Ira Winderman: In metrics of misery, this Heat season one for the ages

Ira Winderman, South Florida Sun-Sentinel on

Published in Basketball

MIAMI — To the Miami Heat’s credit, there at least has been candor about just how trying a season this has been.

Expectations have not been met. Opportunities have been squandered. Disappointment often carried the day.

Which led to a question this past week to those in and around the organization, many who have been around from the start or close to the start:

Has this been the most disappointing/frustrating season of the franchise’s 35?

No, not the worst. Not with a pair of 15-67 clunkers in the mix. But that was with Ron Rothstein asked to drive an Edsel in the augural 1988-89 go-round and then the Heat in full tank-a-thon mode in 2007-08, when the closing-night rotation featured the likes of Stephane Lasme, Kasib Powell, Earl Barron and Mark Blount.

Those were times when you could see it coming, as it was with other trying seasons, when from the outset it was clear there either was not enough in place to contend or a goal of building toward something better for future seasons.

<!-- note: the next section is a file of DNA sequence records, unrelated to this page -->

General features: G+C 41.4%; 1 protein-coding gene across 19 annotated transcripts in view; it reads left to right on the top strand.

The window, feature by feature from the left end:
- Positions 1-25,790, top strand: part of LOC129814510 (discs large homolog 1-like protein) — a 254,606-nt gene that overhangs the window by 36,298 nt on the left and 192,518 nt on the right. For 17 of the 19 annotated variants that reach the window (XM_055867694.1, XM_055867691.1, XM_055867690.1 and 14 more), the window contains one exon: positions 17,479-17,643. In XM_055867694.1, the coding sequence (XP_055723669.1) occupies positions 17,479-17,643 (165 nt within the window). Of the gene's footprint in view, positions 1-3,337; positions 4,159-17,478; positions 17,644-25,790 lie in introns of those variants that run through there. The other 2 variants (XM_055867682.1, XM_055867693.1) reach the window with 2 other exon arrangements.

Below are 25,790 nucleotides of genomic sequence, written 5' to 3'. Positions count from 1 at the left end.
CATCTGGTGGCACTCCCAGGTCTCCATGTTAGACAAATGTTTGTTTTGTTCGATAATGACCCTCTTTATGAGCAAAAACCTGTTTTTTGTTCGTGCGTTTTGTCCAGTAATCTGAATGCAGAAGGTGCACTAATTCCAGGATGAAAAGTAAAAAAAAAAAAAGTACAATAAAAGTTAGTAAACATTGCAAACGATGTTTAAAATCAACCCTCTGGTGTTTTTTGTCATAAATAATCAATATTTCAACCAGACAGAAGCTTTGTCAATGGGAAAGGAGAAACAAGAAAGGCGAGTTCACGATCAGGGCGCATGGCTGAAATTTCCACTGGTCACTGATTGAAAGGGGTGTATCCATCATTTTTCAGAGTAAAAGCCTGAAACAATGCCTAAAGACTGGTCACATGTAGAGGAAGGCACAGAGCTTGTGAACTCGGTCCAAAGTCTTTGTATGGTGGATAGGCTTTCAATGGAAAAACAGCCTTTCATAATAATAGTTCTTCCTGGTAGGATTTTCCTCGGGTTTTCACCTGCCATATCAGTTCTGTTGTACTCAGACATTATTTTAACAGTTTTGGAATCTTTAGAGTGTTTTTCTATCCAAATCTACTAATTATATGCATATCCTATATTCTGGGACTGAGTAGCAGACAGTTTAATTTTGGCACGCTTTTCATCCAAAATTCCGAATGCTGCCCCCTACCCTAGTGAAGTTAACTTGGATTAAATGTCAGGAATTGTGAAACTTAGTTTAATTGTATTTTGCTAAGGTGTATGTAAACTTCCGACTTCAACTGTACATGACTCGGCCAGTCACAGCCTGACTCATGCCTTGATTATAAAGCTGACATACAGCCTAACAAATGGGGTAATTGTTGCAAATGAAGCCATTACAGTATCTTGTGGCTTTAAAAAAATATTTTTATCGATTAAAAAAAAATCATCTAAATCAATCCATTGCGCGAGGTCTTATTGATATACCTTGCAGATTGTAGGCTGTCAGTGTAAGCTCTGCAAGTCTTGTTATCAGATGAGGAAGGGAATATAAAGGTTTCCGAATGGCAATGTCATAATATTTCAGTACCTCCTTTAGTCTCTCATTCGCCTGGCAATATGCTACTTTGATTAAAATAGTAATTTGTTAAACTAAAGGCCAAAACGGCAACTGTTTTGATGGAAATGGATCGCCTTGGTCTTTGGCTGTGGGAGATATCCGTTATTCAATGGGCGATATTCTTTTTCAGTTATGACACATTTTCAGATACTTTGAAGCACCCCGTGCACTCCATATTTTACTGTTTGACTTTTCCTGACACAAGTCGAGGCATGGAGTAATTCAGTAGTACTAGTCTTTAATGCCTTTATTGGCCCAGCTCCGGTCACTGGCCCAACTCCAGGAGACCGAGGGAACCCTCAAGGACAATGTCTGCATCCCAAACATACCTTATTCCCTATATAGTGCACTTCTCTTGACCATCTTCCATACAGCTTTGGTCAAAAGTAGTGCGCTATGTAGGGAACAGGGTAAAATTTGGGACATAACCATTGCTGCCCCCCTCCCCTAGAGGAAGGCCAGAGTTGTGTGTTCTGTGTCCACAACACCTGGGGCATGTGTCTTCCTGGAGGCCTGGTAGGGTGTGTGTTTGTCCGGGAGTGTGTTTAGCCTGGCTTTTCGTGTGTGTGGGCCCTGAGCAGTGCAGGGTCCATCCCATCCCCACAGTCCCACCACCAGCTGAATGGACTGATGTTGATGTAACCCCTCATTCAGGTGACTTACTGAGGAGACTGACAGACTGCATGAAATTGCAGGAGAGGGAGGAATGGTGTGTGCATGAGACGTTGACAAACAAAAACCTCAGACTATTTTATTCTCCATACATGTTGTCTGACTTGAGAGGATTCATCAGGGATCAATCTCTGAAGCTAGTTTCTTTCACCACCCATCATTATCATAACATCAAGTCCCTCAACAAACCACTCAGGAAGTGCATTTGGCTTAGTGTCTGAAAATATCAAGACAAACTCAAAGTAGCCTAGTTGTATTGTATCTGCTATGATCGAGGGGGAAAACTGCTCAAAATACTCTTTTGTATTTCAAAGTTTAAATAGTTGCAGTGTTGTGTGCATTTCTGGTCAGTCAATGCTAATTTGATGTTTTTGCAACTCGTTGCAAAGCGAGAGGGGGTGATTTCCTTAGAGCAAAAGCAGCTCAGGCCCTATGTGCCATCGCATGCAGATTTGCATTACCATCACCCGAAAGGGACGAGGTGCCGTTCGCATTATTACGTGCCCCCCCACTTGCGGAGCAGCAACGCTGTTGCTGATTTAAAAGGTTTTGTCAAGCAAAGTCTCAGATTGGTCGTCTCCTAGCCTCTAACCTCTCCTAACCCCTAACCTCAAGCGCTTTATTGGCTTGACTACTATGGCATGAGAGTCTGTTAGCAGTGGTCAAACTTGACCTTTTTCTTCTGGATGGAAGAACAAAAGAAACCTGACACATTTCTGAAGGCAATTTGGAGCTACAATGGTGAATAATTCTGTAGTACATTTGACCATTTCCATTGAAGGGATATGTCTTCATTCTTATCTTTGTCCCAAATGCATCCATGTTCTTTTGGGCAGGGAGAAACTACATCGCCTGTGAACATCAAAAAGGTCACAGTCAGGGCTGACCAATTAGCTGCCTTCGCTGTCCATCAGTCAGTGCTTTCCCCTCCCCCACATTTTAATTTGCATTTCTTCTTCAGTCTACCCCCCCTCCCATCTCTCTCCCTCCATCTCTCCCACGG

But when using both frustration and disappointment as the combined metrics of misery, an argument can be made that unless there is some type of miraculous postseason reversal and revival, 2022-23 has to go down as an all-time disappointment, if only because of where 2022-23 ended, one game, one victory, one shot shy of the second NBA Finals appearance in three seasons.

Yes, recency bias, certainly. But misery that also has been palatable.

So, has anything previous come close? It is a tough call, but we’ll offer a few as a means of comparison.

2006-07: Coming off the 2006 championship, the expectation of success certainly was greater than ultimately being swept out of the first round in 2007 by the Chicago Bulls. But considering that championship defense began with a 108-66 opening-night loss to the Bulls, perhaps could have seen it coming.


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